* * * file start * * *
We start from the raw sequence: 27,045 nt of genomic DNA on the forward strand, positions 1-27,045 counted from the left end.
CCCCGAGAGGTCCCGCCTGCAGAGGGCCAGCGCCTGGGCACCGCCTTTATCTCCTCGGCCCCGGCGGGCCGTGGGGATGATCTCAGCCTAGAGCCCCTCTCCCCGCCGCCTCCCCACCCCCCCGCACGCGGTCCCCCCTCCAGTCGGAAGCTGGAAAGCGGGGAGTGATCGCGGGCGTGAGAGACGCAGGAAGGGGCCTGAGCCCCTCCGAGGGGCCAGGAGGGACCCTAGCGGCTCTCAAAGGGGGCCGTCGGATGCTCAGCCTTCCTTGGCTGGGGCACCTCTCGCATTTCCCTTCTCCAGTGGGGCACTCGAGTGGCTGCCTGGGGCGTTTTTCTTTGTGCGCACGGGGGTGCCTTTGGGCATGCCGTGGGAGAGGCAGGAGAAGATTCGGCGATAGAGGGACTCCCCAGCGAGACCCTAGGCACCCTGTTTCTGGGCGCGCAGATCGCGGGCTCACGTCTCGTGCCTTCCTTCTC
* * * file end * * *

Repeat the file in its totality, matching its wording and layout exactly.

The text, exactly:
We start from the raw sequence: 27,045 nt of genomic DNA on the forward strand, positions 1-27,045 counted from the left end.
CCCCGAGAGGTCCCGCCTGCAGAGGGCCAGCGCCTGGGCACCGCCTTTATCTCCTCGGCCCCGGCGGGCCGTGGGGATGATCTCAGCCTAGAGCCCCTCTCCCCGCCGCCTCCCCACCCCCCCGCACGCGGTCCCCCCTCCAGTCGGAAGCTGGAAAGCGGGGAGTGATCGCGGGCGTGAGAGACGCAGGAAGGGGCCTGAGCCCCTCCGAGGGGCCAGGAGGGACCCTAGCGGCTCTCAAAGGGGGCCGTCGGATGCTCAGCCTTCCTTGGCTGGGGCACCTCTCGCATTTCCCTTCTCCAGTGGGGCACTCGAGTGGCTGCCTGGGGCGTTTTTCTTTGTGCGCACGGGGGTGCCTTTGGGCATGCCGTGGGAGAGGCAGGAGAAGATTCGGCGATAGAGGGACTCCCCAGCGAGACCCTAGGCACCCTGTTTCTGGGCGCGCAGATCGCGGGCTCACGTCTCGTGCCTTCCTTCTC